The SAT Essay: An Exercise in Efficiency

When it comes to the SAT, there is a core set of strategies that can be applied to the Verbal, Math and grammar part of the Writing section. These multiple-choice sections can generally be approached with the same box of tools. Process of Elimination, for example, is a fundamental strategy: if you can't find the correct answer, then look at the choices. Usually two of them will be wildly off base. Eliminate those and then, if you have to, guess.

The Essay section, however, does not avail itself to such a strategy, because it is abstract; there is nothing to eliminate, back-solve or break down. There is only a prompt - a quote or a description of a situation - and an assignment: evaluate and write, using examples from "reading, studies, experience or observations." That's it. That, and a ticking clock. When was the last time you wrote an analytical essay, in 25 minutes, on spec? For many, the essay can be the most confounding part of any standardized test.

The Single Best Strategy To Improve Your ACT Score

Your ACT score is based on how many questions you answer correctly in each of the four graded sections. Unlike the SAT, the ACT does not deduct any points for wrong answers, so it benefits you to answer as many questions as possible.

Here's the key to improving your ACT score: answering everything doesn't mean you have to attempt every question. Accuracy is essential.

Some students make the mistake of attempting every question. This only makes sense if you are already an exceptional test taker scoring in the top 90%. If you are trying to earn a 28 or higher on any section, go ahead and work every question; you've already proven your ability to dominate the test.

Standard Planning And Reporting For Optimized Statistical Testing

The boss just asked you to write an explanation of planning for a statistical test, choosing a test quantity, and reporting the results after the test is completed. This is the way I, as a mechanical engineer, statistics wannabe, would do it. Working for the feds for 22 years has caused some to suggest that money is always plentiful. It's not. In fact, the best way to optimize funds, in my opinion, is to test "just enough" to achieve 80% confidence with the new "power" number set at 74% and allowing for 1 failure during testing. Why such an odd power? Well, the old binomial calculation only dealt with confidence but the new "proportion" calculation that all the new software uses adds the power number into the equation. When I ran all probabilities through the new software with one failure, the power was 74% across the board when the confidence exceeded 80%. It makes sense since the mistake related to power (beta error) just means "back to the drawing boards" for a while, but a mistake due to confidence (alpha error) means a bad product out in the field that performs more poorly than expected.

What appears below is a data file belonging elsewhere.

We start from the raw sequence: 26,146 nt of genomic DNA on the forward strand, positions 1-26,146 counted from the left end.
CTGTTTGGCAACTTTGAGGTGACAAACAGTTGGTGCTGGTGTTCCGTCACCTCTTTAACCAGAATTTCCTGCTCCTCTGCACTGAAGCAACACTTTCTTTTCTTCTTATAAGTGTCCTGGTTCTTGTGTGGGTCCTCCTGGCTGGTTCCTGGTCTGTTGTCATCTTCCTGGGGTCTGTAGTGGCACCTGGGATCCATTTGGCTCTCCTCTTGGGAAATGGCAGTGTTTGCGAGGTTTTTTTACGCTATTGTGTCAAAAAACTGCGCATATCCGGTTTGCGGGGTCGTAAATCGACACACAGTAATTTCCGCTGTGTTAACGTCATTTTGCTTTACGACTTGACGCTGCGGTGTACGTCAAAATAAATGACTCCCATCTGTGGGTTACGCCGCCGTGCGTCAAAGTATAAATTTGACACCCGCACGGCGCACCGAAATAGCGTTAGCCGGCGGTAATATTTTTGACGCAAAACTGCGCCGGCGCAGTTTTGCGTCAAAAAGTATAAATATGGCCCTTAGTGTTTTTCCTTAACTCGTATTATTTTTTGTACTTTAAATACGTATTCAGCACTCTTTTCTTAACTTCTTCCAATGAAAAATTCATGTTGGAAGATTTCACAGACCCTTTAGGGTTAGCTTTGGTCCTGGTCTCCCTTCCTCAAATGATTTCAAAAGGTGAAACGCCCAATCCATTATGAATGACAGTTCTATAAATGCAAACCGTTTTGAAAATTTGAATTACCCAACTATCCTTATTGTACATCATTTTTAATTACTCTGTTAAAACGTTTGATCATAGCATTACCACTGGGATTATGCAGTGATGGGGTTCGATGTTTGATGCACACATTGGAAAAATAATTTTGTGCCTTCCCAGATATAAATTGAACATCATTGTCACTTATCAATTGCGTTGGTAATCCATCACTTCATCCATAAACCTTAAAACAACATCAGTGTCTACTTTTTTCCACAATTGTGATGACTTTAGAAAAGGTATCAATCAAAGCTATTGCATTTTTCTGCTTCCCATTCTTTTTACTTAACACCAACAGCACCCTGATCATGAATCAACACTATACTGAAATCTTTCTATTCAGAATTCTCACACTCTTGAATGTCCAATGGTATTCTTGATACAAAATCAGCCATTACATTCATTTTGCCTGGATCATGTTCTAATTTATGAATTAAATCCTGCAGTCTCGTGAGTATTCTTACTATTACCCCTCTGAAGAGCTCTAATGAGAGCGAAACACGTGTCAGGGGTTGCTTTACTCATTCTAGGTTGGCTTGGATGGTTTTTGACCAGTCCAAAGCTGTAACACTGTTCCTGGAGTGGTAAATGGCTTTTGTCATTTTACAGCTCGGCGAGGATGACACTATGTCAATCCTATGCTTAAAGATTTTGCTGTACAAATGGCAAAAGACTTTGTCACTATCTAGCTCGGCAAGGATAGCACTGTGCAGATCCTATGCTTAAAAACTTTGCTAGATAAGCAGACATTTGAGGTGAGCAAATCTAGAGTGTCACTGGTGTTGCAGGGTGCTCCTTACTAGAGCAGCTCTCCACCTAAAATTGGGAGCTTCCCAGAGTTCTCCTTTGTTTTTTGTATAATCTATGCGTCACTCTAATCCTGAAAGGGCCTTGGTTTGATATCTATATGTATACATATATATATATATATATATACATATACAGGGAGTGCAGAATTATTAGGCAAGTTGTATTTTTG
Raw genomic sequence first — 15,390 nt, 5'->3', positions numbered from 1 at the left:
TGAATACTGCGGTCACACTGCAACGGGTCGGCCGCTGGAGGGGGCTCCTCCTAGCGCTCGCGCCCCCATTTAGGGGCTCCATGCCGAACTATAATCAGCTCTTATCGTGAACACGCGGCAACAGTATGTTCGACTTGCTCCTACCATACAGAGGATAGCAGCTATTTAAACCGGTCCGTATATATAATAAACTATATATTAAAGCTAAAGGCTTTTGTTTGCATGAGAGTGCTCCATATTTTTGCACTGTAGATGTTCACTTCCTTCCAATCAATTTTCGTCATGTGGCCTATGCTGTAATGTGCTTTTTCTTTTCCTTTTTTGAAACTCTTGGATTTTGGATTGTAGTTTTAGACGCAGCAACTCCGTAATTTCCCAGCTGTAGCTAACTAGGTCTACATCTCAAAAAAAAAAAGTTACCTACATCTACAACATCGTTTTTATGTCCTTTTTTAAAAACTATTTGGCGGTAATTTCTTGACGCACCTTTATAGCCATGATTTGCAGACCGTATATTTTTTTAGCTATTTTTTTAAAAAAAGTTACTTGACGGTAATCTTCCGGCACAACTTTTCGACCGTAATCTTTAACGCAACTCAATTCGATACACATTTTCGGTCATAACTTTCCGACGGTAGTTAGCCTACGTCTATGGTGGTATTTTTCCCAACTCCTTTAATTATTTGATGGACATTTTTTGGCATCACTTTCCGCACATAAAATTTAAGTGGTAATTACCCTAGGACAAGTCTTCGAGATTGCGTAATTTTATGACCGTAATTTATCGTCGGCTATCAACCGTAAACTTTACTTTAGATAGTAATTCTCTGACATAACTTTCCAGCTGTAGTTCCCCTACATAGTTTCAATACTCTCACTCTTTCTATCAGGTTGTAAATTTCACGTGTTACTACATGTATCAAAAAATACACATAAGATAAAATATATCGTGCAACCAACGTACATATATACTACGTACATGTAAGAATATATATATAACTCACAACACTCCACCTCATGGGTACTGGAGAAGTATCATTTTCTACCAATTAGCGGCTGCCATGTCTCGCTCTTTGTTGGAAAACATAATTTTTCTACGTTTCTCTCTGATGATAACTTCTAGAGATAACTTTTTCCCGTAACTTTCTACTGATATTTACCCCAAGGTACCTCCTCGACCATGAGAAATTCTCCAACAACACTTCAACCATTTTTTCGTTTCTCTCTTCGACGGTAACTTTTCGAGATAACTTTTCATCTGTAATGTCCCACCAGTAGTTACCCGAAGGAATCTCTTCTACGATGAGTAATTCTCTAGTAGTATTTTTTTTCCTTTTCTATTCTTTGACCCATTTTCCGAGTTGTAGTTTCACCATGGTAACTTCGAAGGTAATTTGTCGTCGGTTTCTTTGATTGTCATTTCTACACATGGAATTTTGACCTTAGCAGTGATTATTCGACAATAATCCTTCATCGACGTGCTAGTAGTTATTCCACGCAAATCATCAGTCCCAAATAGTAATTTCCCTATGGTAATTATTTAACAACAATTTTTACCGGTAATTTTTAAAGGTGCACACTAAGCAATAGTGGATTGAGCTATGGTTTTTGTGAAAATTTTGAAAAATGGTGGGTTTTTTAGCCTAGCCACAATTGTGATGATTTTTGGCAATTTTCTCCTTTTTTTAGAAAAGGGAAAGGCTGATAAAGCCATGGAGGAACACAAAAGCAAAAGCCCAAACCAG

Is the ACT Easier Than the SAT?

In the competitive world of college admissions, students and parents are looking for any advantage they can get and improved test scores can help. But which test is easier -- the SAT or ACT? The best way to find out is to take both.

If you don't have scores from both tests to compare, here are the top 5 factors for deciding between the SAT and ACT.

1. Shorter test or shorter sections?

With the additional writing section, the ACT consists of 3 hours and 25 minutes of tested material; the SAT is longer at 3 hours of 55 minutes. Both are long tests. Some prefer the ACT format with longer, but fewer sections. The ACT has one section each of English, Math, Reading, and Science and you never need to guess what section is next.